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Climate of the Past An interactive open-access journal of the European Geosciences Union
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Discussion papers
https://doi.org/10.5194/cp-2019-11
© Author(s) 2019. This work is distributed under
the Creative Commons Attribution 4.0 License.
https://doi.org/10.5194/cp-2019-11
© Author(s) 2019. This work is distributed under
the Creative Commons Attribution 4.0 License.

Submitted as: research article 18 Feb 2019

Submitted as: research article | 18 Feb 2019

Review status
A revised version of this preprint is currently under review for the journal CP.

A systematic comparison of bias correction methods for paleoclimate simulations

Robert Beyer, Mario Krapp, and Andrea Manica Robert Beyer et al.
  • Department of Zoology, University of Cambridge, Downing Street, Cambridge CB2 3EJ, UK

Abstract. Even the most sophisticated global climate models are known to have significant biases in the way they reconstruct the climate system. Correcting model biases is therefore an essential step toward realistic paleoclimatologies, which are crucial for modelling long-term and large-scale ecological dynamics. Here, we evaluate three widely-used bias correction methods – the delta method, generalised additive models and quantile mapping – against a global dataset of empirical temperature and precipitation records from the present, the mid-holocene (∼6,000 years BP), the last glacial maximum (∼21,000 years BP) and the last interglacial period (∼125,000 years BP). Overall, the delta method performs best at minimising the median absolute error between empirical data and debiased simulations for both temperature and precipitation, although there is considerable spatial and temporal variation in the performance of each of the three methods. We indicate that additional empirical reconstructions of past climatic conditions might make it possible to soon use past data not only for the validation but for the active calibration of bias correction functions.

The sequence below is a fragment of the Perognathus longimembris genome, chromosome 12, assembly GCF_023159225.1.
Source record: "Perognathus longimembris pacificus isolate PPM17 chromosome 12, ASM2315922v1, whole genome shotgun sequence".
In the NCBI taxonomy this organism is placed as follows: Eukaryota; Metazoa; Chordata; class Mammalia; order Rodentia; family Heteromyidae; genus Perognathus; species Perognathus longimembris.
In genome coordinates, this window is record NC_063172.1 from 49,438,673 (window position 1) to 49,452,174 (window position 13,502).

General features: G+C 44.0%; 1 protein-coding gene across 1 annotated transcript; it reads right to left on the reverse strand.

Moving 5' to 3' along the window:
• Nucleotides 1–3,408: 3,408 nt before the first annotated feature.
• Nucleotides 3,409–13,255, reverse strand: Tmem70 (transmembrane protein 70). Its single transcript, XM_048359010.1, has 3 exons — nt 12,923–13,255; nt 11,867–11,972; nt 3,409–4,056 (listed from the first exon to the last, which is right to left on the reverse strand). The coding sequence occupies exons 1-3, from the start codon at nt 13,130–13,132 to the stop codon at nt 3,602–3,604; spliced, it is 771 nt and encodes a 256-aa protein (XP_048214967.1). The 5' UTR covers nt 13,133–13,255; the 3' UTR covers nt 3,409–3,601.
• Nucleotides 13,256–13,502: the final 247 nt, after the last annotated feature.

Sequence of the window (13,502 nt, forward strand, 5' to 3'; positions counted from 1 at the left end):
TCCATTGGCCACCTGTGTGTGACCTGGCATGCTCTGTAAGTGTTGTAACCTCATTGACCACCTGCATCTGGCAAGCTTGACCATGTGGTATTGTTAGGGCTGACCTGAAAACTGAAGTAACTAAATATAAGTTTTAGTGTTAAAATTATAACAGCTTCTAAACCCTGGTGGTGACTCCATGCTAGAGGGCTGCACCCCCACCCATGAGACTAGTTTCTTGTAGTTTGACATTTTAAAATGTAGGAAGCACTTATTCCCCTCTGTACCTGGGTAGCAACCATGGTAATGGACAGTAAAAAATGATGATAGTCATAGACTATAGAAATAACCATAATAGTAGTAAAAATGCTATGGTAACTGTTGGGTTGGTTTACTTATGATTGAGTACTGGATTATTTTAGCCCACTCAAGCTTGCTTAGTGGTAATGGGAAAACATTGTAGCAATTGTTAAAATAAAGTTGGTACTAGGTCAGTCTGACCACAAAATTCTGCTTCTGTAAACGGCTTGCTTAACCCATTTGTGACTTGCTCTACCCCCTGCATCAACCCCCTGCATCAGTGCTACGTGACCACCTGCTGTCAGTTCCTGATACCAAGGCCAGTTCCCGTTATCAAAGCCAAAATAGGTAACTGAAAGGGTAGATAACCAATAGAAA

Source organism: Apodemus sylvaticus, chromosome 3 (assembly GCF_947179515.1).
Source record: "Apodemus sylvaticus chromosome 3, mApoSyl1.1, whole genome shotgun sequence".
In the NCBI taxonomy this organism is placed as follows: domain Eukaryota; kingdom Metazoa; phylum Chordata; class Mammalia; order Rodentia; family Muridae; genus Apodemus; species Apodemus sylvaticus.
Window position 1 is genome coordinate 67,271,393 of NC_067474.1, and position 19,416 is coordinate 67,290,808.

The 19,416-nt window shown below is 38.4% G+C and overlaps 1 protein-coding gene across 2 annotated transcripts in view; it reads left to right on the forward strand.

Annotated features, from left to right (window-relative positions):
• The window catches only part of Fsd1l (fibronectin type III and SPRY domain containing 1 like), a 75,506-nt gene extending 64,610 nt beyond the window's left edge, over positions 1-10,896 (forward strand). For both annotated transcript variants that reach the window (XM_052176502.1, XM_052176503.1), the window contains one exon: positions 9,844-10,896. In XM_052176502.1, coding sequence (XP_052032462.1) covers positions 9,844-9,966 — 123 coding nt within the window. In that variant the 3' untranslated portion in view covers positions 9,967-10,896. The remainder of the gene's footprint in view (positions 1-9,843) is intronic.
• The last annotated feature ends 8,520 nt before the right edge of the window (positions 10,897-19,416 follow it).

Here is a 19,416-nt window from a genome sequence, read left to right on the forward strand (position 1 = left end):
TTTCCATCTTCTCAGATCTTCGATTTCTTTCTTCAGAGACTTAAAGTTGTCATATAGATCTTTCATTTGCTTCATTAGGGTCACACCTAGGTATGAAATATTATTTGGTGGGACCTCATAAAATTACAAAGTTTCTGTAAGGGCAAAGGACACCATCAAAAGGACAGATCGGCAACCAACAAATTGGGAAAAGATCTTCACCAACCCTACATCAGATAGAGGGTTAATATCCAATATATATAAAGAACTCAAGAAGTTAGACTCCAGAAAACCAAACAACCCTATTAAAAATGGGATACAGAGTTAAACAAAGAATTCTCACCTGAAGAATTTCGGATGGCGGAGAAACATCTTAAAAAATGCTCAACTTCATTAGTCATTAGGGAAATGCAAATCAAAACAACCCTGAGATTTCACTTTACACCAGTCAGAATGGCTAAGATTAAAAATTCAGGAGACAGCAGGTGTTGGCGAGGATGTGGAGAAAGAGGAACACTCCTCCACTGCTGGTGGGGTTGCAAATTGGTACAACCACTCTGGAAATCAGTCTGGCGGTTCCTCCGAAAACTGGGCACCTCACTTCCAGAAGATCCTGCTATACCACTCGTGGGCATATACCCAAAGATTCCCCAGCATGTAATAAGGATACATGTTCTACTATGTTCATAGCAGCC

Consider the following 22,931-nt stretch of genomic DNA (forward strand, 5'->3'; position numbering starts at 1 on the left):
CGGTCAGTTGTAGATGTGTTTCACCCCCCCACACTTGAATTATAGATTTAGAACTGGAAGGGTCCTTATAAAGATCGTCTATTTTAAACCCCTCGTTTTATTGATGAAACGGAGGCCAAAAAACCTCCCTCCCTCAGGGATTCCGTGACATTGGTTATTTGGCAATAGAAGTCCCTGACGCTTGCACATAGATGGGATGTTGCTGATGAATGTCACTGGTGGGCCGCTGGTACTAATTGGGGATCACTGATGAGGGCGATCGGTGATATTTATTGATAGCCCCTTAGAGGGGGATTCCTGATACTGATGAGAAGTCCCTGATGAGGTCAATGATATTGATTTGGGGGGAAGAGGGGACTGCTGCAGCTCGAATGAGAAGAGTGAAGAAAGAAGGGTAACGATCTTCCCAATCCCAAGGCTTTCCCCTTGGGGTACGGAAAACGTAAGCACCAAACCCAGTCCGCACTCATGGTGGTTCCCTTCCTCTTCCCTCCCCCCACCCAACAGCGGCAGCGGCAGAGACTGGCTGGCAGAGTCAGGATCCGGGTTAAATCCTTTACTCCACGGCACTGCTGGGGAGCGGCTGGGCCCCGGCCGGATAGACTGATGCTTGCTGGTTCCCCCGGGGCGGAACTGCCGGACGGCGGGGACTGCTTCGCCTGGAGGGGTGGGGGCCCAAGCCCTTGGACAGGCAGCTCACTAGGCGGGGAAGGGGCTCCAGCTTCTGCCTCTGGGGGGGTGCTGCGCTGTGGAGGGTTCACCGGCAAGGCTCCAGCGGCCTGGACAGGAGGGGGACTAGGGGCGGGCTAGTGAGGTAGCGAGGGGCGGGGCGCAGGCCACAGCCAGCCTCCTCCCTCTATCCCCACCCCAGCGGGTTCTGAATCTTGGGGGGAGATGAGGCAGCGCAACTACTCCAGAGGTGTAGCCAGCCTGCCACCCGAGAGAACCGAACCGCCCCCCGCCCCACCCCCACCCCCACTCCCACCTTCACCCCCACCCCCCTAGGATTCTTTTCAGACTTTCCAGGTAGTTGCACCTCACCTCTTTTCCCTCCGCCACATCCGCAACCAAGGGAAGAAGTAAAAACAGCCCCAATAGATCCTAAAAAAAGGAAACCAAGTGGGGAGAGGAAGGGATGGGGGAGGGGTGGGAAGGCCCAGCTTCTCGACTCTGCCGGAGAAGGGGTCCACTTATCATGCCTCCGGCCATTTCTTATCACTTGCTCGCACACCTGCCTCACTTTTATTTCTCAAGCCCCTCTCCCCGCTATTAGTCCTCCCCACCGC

Robert Beyer et al.

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Robert Beyer et al.

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Data and Matlab code R. Beyer, M. Krapp, and A. Manica https://doi.org/10.17605/OSF.IO/8AXW9

Robert Beyer et al.

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Latest update: 26 Feb 2020
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Short summary
Even the most sophisticated global climate models are known known to have significant biases in the way they reconstruct the climate system. Correcting model biases is therefore essential for creating realistic reconstructions of past climate that can be used, for example, to study long-term and large-scale ecological dynamics. Here, we evaluated three widely-used bias correction methods by means of a global dataset of empirical temperature and precipitation records from the last 125,000 years.
Even the most sophisticated global climate models are known known to have significant biases in...
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